Somewhere in between the mindless banter of sports talk radio, the bubblegum lyrics of top 40 hits, and the NPR driveway moments that leave tears on your seat belt, the boundaries of news and music begin to blur. Program directors are deserting their automated playlists and standard formats to join a radio revival that celebrates genuine music and a community spirit.
This grassroots concept is a far cry from the typical commercial stations that live on today’s radio dial. Artisan radio, with its personal stories and fresh sounds, is being piloted by loyal members of Oklahoma’s eclectic music scene. Its playlists might seem a little rough around the edges, but the content is carefully crafted.
Three years ago, Oklahoma State University’s National Public Radio affiliate, KOSU, switched its overnight classical music to an Adult Album Alternative format. KOSU’s leadership saw an opportunity to merge its bureaucratic structure with a wildcard when it partnered with The Spy, a long-time renegade of indie rock, folk, and local music that had spent years trying to find its groove.
“We’re focusing on music that doesn’t get a spotlight shown on it anywhere else,” says Program Director Ryan LaCroix.
The Spy’s overnight playlist features three to four Oklahoma artists an hour, one of the reasons listenership has climbed to more than 10,000 a week.
“You can hear these artists on any given night playing in a venue just down the street,” LaCroix says.
With three studio locations, KOSU’s Oklahoma City site is grounded in the historic Film Row district. It’s here that the station is most connected to its community, hosting live acoustic sessions in its intimate studio space and panel discussions at nearby pubs and restaurants.
“In a community the size of Oklahoma City, it’s great to have that kind of identity and be known as a community gathering place,” says Assistant Director Rachel Hubbard.
She began her radio career 18 years ago reading obituaries at a small station in southwest Oklahoma. She says KOSU’s shift to independent programming reminds her of those early days when she knew her listeners by name. “Stations grew bigger and tried to homogenize, but now we’re returning to that community realm.”
The Spy changes guard each morning with NPR programming, but KOSU’s objective is to weave both music and news discovery into a seamless community sound. The Spy’s influence has spilled over into KOSU’s colorful lineup of music and lifestyle programming that complements NPR content. Exclusive segments such as “Sample Size” and the “Oklahoma Music Minute” feature artist profiles, stories behind the lyrics, and local concert schedules. The publicity has elevated artists such as JD McPherson, Parker Millsap, John Fullbright, John Moreland, and Samantha Crain to NPR’s national network.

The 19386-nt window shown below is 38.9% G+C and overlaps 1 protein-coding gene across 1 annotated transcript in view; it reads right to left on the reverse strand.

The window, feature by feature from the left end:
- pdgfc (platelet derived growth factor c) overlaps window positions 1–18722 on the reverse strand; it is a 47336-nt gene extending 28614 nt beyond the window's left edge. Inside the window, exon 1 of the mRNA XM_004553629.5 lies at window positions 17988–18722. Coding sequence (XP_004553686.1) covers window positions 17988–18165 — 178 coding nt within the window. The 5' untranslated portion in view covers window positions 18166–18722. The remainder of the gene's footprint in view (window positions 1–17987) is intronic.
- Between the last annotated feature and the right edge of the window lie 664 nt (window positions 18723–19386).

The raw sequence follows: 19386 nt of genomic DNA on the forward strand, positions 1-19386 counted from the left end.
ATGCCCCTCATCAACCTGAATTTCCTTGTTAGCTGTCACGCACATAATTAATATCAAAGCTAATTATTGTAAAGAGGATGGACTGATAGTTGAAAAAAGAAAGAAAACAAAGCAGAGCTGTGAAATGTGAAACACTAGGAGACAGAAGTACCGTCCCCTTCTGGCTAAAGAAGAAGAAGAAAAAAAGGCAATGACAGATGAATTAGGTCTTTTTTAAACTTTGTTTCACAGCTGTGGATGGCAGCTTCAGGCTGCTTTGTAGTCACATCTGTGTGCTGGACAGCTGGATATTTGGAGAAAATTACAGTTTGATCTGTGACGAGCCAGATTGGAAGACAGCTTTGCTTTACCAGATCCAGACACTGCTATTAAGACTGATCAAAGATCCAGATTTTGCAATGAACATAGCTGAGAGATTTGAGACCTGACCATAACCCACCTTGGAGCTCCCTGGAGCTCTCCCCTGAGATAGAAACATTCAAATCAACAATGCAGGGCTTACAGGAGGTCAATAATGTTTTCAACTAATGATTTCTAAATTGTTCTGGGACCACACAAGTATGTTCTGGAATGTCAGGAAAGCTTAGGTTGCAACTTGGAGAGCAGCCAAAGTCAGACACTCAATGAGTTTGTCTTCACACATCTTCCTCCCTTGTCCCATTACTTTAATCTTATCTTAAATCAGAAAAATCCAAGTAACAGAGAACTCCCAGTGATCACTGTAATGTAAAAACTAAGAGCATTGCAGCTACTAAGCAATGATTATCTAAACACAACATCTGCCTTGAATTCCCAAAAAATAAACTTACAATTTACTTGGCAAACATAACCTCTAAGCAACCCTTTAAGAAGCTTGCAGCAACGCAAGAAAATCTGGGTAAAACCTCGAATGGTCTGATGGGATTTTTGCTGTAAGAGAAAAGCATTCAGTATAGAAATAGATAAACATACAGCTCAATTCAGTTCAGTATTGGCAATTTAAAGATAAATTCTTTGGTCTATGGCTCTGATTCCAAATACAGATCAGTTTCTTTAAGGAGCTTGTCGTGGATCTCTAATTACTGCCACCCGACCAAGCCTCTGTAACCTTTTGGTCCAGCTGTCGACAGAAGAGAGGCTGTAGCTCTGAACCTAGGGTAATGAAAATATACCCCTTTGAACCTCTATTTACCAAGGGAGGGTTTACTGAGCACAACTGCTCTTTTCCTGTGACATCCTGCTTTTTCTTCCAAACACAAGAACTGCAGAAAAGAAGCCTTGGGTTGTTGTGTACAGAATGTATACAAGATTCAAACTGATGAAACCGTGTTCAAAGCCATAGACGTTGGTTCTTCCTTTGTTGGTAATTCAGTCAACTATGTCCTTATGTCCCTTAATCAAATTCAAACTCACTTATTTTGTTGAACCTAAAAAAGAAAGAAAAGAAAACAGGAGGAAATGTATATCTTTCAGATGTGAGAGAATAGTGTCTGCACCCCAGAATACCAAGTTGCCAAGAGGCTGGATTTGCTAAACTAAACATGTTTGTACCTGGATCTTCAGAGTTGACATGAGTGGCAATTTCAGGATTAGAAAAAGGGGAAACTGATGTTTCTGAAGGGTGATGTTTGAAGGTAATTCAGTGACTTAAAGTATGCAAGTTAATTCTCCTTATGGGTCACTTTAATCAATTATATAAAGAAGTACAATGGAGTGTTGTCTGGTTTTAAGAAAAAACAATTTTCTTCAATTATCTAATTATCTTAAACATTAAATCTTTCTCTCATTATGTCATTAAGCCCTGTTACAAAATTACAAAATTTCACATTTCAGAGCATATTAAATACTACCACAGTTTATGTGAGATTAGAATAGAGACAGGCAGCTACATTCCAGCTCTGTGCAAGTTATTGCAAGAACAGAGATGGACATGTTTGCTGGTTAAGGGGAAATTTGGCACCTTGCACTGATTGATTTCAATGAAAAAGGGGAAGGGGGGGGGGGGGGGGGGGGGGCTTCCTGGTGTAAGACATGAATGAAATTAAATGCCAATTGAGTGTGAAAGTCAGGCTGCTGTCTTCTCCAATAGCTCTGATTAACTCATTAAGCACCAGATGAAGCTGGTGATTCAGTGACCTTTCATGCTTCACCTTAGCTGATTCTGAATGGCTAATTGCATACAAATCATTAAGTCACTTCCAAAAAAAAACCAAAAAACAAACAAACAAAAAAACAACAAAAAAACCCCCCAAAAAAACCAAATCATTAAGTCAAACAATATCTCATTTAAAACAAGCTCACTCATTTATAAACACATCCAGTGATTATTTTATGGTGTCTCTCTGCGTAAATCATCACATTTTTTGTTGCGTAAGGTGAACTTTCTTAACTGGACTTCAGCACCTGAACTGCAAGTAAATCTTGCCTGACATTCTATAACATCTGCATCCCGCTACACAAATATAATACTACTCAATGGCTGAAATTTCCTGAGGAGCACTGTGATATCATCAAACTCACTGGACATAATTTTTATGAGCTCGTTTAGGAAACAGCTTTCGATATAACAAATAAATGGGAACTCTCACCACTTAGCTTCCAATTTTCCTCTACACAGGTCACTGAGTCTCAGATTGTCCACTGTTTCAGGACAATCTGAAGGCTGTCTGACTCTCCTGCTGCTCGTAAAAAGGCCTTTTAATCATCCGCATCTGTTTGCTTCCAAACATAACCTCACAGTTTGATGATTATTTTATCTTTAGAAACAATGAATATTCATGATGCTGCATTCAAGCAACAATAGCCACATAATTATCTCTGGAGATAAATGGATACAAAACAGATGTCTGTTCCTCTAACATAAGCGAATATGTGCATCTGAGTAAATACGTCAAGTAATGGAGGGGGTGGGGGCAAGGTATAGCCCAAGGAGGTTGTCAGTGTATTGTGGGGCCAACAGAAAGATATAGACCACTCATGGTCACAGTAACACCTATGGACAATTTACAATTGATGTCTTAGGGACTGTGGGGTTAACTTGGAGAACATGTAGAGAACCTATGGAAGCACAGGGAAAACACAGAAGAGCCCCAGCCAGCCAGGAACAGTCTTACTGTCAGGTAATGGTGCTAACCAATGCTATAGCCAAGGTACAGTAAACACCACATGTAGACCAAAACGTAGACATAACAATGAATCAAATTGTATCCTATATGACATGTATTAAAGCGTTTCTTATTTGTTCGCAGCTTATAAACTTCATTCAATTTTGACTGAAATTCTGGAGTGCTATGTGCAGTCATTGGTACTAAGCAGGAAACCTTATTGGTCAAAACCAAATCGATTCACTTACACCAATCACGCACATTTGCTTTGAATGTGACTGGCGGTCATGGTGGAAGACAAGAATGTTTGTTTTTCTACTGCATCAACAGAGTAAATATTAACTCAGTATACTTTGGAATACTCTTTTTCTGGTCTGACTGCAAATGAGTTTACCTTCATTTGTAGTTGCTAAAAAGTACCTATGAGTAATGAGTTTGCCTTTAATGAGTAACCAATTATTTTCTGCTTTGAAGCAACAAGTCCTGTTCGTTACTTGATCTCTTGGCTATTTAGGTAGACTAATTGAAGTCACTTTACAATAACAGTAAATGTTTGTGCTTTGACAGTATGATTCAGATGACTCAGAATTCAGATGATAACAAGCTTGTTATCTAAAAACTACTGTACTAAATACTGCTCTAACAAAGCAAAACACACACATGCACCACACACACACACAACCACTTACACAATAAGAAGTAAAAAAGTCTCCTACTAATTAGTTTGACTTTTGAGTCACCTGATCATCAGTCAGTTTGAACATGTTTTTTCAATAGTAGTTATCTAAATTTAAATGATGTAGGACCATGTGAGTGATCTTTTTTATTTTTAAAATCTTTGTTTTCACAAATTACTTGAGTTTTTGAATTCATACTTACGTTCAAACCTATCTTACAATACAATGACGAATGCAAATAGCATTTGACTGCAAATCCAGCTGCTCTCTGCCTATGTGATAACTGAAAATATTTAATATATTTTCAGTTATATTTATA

“We hope, in some small part, we’re helping them get that exposure,” LaCroix says. KOSU’s community theme resonates with another Oklahoma station not far down the interstate. RadioIDL broadcasts to an online audience from the sixth floor of the historic Reunion Center building in the heart of downtown Tulsa. Amid the Art Deco architecture and revered streets of an area known as the Inner Dispersal Loop, RadioIDL streams both classic and modern blues while promoting a daily lineup of downtown music.
“We are ambassadors for Tulsa. We truly speak to what is happening in the IDL,” says Shannon Moudy, RadioIDL co-owner and a digital radio pioneer. He joined forces with founder Harry Willis and marketing professional Liz Hollis in 2013 to build a station that showcased Tulsa to a worldwide audience.
“National and international artists are embracing RadioIDL’s digital format to promote their music through in-studio performances and interviews,” Moudy says. “They are looking for a chance to play in Tulsa because we’re playing their music.”
RadioIDL’s on-air personalities include a mix of musicians and music lovers who commandeer novelty shows with exclusive content.
Former Tulsa County District Judge Mark Barcus and his wife, Mary, also an attorney, stir long-form interviews with handpicked music in a show dubbed The Innerloopers. The couple’s comical and off-the-wall segments feature musicians, artists, Pulitzer Prize winners, and comedians of both local and national celebrity status. Microphone in hand, they drop in at downtown venues to capture the distinct sound of a live event with its raw energy.
“I believe the future of radio is content, interesting content,” Barcus says. “What a certain demographic of people are looking for is not what you hear all the time. We have free rein to play whatever we want, and it’s not mainstream.”
RadioIDL’s motto, “Music to get your work done. Information to get your play on,” reflects an evolving playlist that attracts listeners from cities such as Detroit, New York, and Los Angeles and countries as far away as Ukraine.
“We’re so many different levels of radio—all genres, all kinds of thought and ways to look at Tulsa,” Moudy says. “These events and moments in time are constantly changing, but the music never stops.”
Originally published in This Land: Fall 2015.